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Home > High anxieties: cultural studies in addiction.

Redfield, Mark and Brodie, Janet Farrell, eds. (2002) High anxieties: cultural studies in addiction. Berkeley: University of California Press.

Table of contents:
Introduction; Marc Redfield and Janet Farrell Brodie
Part 1. Constructions of Addiction1.
1. Addiction and the Ends of Desire; Stacey Margolis
2. A Terminal Case: William Burroughs and the Logic of Addiction; Timothy Melley
Part 2. Figures of the Orient.
3. Narrating National Addictions: De Quincey, Opium, and Tea; Cannon Schmitt
4. Victorian Highs: Detection, Drugs, and Empire; Marty Roth
Part 3. Demon Drink.
5. The Rhetoric of Addiction: From Victorian Novels to AA Robyn; R. Warhol
6. Firewater Legacy: Alcohol and Native American Identity in the Fiction of James Fenimore Cooper; Nicholas O. Warner
Part 4. Pleasures, Repressions, Resistances.
7. Smoking, Addiction, and the Making of Time; Helen Keane
8. An Intoxicated Screen: Reflections on Film and Drugs; Maurizio Viano
Part 5. Trauma, Media, Cyberspace.
9. Welcome to the Pharmacy: Addiction, Transcendence, and Virtual Reality; Ann Weinstone
10. If "Reality Is the Best Metaphor," It Must Be Virtual; Marguerite Waller

High Anxieties explores the history and ideological ramifications of the modern concept of addiction. Little more than a century old, the notions of "addict" as an identity and "addiction" as a disease of the will form part of the story of modernity. What is addiction? This collection of essays illuminates and refashions the term, delivering a complex and mature understanding of addiction.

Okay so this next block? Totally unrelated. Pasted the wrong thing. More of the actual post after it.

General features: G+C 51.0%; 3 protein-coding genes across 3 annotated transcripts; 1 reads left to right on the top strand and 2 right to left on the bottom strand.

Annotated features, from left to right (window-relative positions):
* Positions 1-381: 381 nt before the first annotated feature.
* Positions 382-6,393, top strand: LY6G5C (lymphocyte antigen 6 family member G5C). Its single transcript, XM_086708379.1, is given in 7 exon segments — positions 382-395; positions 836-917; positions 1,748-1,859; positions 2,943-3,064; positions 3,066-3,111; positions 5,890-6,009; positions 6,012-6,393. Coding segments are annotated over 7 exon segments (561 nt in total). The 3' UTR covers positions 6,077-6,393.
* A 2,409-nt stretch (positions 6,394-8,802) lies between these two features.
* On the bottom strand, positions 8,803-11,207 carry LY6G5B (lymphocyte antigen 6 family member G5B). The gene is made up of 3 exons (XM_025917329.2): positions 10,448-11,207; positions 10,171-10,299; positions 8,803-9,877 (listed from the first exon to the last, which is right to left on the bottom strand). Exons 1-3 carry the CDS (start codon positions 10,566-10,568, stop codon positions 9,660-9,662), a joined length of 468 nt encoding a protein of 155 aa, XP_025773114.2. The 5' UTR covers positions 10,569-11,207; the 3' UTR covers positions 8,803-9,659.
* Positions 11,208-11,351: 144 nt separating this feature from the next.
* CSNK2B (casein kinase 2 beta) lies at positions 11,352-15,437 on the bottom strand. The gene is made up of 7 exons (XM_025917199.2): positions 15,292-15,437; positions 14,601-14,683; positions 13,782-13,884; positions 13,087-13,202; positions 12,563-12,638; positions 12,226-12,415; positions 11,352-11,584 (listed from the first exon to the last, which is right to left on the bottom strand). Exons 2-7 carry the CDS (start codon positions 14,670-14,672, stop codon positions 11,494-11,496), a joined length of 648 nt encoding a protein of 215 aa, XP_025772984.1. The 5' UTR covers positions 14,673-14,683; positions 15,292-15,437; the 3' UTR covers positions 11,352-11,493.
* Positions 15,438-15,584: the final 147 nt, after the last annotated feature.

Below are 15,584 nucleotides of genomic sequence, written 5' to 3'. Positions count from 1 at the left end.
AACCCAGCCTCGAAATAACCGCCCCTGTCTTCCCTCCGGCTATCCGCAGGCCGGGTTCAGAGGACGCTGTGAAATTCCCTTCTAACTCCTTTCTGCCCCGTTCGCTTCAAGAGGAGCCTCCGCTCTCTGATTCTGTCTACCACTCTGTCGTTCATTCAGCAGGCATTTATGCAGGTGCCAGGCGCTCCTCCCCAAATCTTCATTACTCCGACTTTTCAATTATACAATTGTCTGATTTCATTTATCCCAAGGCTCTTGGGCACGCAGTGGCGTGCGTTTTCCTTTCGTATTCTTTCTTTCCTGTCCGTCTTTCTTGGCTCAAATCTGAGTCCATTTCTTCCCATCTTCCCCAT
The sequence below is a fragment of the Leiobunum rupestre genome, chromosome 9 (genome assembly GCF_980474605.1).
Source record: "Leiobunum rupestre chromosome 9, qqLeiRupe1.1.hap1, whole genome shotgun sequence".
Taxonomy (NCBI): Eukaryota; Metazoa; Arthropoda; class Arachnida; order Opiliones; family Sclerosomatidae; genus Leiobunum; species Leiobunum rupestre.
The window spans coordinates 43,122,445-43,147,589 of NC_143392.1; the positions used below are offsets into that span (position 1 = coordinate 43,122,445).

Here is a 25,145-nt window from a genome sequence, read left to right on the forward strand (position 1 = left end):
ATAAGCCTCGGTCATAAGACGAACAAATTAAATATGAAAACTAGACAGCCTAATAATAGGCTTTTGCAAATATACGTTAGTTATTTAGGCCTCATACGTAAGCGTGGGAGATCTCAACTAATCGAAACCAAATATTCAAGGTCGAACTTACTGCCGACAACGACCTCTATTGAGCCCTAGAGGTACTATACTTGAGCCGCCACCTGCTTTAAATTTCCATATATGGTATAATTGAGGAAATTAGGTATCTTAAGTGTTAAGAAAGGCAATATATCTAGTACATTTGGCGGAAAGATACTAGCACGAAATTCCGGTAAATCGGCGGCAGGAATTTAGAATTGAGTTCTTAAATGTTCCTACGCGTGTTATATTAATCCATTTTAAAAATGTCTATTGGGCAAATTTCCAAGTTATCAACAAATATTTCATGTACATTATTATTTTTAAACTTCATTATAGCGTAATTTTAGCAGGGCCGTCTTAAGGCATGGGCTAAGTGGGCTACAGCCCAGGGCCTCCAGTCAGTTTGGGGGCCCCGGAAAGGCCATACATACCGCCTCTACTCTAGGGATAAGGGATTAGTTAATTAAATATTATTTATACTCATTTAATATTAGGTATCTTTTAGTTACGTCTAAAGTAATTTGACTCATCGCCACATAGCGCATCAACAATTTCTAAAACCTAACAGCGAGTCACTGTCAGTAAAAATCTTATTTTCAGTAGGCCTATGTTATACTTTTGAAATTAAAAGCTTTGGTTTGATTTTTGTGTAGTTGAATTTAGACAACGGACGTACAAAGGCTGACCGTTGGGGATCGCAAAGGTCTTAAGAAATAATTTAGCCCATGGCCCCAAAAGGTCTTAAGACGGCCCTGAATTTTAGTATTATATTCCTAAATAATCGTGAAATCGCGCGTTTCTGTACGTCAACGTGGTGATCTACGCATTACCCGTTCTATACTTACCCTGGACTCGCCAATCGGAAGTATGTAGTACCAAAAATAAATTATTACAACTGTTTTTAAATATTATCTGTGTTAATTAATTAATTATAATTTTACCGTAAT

Brodie and Redfield's introduction provides a roadmap for readers and situates the fascinating essays within a larger, interdisciplinary framework. Stacey Margolis and Timothy Melley's pieces grapple with the psychology of addiction. Cannon Schmitt and Marty Roth delve into the relationship between opium and the British Empire's campaign to control and stigmatize China. Robyn R. Warhol and Nicholas O. Warner examine accounts of alcohol abuse in texts as disparate as Victorian novels, Alcoholics Anonymous literature, and James Fenimore Cooper's fiction. Helen Keane scrutinizes smoking, and Maurizio Viano turns to the silver screen to trace how the representation of drugs in films has changed over time. Ann Weinstone and Marguerite Waller's essays on addiction and cyberspace cap this impressive anthology. [publisher description]

Item Type
Publication Type
International, Book
Drug Type
All substances, Behavioural addiction
Call No
ix, 23
University of California Press
Place of Publication
Includes bibliographical references, index
Accession Number
HRB 1033 (Available)
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